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Lecture 7

PSYCH 2AP3 Lecture Notes - Lecture 7: Effective Schools, Psychopathology, John Bowlby


Department
Psychology
Course Code
PSYCH 2AP3
Professor
Geoffrey Hall
Lecture
7

Page:
of 3
Why do some succeed and others do not?
Attributed to: persistence, courage, strength of character
Multifinality (e.g. maltreatment during childhood)
oDepression or
oHealthy adaptation
But in those who succeed: resilience is variable and ordinary just a consequence of individual
characteristics and environmental factors that would be of benefit to most children at risk
Masten (2001) calls it “ordinary magic”, things that are positive in your life will be positive in
others’ lives
Risk and Resilience
Characteristics of children and adolescents who display resilience in the face of adversity:
Individual:
oGood intellectual functioning
oAppealing, social, easygoing disposition
oSelf efficacy, confidence , high self esteem
oTalents
Family:
oClose relationship to caring parent
oAuthoritative parenting style – warmth, structure, high expectations
oSocioeconomic advantages
oConnections to extended supportive family network
School and Community:
oInterested, supportive adults outside the family
oConnections to social organizations
oAttendance at effective schools
Oprah
First 6 years raised by grandparents under hard physical discipline and poverty
Attributes her own success to her grandmother’s influence
Later childhood and adolescence moved back and forth between both parents homes, was
sexually abused by several people and at age 14 gave birth to a stillborn baby
Credits her father and various teachers for helping her navigate troubled years and giving her
confidence to succeed
Individual: intellectual functioning, appealing socially, self efficacy – self confidence, self esteem,
talents
Family: close relationship to caring parent – grandmother (authoritative parenting), father
Community: interested, supportive adults outside the family, attendance at effective schools
oIn the face of adversity and risk factors Oprah had individual and environmental factors
that would be of benefit to most children at risk
Continuity and Change
Does a disorder at an earlier time in life carry over to later life?
Do children outgrow their psychopathology?
oChildren may outgrow problems
oEarly problems should be addressed to ensure later success
Homotypic: stable symptoms or problems
Heterotypic: symptoms change with development
Attachment
Social-emotional bond between infants and parent/significant caregiver
Develops in infancy emerging at 7 to 9 months
Bowlby viewed it as biologically hardwired in both infants and parent
oProvided infant with secure base to explore world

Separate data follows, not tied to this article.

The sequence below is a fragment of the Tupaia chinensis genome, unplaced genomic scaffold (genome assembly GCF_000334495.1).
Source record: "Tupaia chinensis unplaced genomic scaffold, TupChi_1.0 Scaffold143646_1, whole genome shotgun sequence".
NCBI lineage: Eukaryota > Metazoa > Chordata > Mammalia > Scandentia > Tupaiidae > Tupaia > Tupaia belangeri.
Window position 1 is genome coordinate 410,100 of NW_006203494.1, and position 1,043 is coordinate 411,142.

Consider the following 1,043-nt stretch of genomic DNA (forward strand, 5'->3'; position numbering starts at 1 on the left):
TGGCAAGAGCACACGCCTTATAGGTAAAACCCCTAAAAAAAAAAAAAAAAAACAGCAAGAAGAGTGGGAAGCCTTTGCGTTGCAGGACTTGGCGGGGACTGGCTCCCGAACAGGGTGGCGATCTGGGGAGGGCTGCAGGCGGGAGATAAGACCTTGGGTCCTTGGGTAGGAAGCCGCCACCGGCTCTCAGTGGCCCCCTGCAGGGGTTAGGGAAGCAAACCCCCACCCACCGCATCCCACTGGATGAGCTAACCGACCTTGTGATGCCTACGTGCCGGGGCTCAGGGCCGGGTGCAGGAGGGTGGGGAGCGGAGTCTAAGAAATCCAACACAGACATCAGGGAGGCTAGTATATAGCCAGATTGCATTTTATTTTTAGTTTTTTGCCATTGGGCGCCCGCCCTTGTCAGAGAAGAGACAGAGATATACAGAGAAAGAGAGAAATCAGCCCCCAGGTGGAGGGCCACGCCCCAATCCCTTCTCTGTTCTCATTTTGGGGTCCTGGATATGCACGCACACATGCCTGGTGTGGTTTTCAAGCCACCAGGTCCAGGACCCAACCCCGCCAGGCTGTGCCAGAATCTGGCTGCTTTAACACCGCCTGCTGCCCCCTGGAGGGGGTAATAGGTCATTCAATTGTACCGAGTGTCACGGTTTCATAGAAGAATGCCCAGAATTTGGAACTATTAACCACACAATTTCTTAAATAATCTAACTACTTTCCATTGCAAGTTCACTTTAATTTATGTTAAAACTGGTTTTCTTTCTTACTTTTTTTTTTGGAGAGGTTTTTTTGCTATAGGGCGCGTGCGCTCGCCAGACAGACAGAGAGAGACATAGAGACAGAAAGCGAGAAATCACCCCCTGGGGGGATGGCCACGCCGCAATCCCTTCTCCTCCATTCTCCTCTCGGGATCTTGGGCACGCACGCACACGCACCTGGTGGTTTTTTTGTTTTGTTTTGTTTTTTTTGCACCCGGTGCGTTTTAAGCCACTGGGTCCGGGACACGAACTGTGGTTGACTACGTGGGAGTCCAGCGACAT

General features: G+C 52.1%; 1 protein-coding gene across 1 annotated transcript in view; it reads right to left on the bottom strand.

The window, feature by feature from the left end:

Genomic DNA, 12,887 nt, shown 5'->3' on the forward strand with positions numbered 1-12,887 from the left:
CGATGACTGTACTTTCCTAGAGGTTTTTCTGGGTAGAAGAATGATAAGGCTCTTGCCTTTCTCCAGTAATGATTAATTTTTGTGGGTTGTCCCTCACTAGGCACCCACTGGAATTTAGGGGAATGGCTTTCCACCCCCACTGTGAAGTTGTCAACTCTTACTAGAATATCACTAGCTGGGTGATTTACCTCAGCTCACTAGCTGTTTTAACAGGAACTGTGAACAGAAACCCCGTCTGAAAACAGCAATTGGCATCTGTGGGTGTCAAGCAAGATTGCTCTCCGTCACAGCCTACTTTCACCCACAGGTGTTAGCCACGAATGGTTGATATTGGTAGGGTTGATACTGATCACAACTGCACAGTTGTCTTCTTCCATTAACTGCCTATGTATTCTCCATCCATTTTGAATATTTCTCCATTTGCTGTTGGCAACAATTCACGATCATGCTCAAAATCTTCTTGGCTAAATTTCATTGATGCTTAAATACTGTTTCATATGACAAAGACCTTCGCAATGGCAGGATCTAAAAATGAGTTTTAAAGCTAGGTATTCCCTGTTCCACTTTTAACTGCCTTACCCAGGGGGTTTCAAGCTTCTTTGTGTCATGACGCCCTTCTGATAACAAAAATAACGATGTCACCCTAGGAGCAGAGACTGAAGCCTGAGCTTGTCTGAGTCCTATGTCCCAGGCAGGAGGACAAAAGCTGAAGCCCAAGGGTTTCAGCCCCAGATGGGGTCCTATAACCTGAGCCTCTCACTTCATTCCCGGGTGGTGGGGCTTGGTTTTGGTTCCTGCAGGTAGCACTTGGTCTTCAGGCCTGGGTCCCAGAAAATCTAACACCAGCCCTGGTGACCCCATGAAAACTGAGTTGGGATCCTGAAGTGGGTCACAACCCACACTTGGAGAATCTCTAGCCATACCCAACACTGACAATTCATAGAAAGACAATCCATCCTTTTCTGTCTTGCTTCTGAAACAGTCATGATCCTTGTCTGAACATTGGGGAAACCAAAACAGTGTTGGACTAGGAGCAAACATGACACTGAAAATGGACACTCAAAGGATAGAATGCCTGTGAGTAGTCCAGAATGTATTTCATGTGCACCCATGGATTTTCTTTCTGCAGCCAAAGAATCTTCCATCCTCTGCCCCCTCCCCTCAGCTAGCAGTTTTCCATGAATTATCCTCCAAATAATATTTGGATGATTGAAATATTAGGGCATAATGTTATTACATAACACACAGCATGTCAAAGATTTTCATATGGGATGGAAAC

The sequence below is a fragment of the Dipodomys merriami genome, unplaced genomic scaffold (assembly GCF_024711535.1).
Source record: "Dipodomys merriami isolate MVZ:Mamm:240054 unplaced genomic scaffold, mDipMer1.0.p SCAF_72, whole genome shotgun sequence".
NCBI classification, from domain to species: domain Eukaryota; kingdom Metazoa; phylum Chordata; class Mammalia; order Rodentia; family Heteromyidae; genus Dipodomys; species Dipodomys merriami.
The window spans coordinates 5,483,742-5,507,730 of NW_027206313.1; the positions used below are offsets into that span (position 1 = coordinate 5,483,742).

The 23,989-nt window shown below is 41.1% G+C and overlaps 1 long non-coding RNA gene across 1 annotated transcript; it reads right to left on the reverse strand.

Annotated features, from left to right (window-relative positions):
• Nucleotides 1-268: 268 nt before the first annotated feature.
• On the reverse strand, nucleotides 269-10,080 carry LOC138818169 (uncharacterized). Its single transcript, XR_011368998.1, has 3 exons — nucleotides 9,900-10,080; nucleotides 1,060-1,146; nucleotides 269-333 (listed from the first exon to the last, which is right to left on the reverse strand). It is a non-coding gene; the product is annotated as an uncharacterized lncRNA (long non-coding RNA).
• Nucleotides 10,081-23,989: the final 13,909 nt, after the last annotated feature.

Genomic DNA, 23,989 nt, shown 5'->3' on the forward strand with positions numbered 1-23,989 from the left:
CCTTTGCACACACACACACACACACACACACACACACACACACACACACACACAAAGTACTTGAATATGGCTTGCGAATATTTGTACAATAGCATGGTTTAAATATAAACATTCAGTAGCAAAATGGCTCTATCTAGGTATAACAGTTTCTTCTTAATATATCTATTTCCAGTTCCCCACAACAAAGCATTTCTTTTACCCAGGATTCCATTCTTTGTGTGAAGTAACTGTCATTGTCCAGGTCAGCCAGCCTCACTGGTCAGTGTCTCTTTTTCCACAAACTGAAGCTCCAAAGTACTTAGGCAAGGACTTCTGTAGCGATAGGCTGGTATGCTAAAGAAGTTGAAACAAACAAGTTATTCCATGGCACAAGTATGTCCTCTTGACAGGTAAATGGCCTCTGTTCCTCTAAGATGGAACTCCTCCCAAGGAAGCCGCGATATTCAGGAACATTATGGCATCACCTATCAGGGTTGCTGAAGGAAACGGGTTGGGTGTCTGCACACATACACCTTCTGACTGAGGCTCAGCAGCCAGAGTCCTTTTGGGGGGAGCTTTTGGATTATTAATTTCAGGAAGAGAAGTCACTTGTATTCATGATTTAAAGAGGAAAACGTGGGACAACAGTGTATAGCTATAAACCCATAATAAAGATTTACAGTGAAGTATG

oHelps infant regulate his/her behaviour under conditions of threat and stress
oSelf-reliance develops when the attachment figure provides a secure base
Following separation and subsequent return of caregiver:
oSecurely Attached infant will seek contact with caregiver and react positively
Leads to: good social interaction, positive outcomes, stable mental health
oInsecurely Attached infant will fail to use caregiver as a way of dealing with stress and will
either react very little (avoidant) or react but show ineffective attempts to connect with the
caregiver (resistant)
Avoidant: makes no visible response/ignores the parent (turns or moves away
actively, does not cuddle)
Resistant: upset when mom leaves and when mom returns has an angry quality
to the interaction  child will signal wish to connect and when mom does not
connect child shows angry reaction or resistance to being calmed
oInfants that show Disorganized Attachment display contradictory behaviours  may be
misdirected or atypical
Child may experience adult as frightening
Mom perceived as both a source of safety and harm so the child may approach
sometimes and react or withdraw or freeze other times (e.g. mom is a drug
addict)
Temperament
Disposition
A composite of: reactivity to stimuli, regulation of bodily function, mood, adaptability to change
Develops in infancy emerging at 7 to 9 months
Easy: positive mood, normal eating/sleeping
Slow to warm: low activity, withdraw from new situations
Difficulty: cry, fussy, irregular eating and sleeping
Suggests that biologically based temperament in infant occur in the present of parents who differ
in the way they react
oView temperament as malleable and outcome depends on the goodness-of-fit between
temperamental tendencies and parent characteristics  a good match leads to good
adaptation
Emotional Regulation
Emotional reactivity: individual differences in threshold and intensity of emotional experiences 
this gives clues to level of distress and sensitivity to environment
Emotional regulation: involves enhancing, maintaining or inhibiting emotional arousal
oTest: ask child to unlock box with toy in it but none of the keys work
Emotional regulation as need by level of emotional reactivity and expression are important signs
of normal and abnormal development
Social Cognitive Processing
How social situations are understood and interpreted
oE.g. aggressive children often interpret the behaviour of others as hostile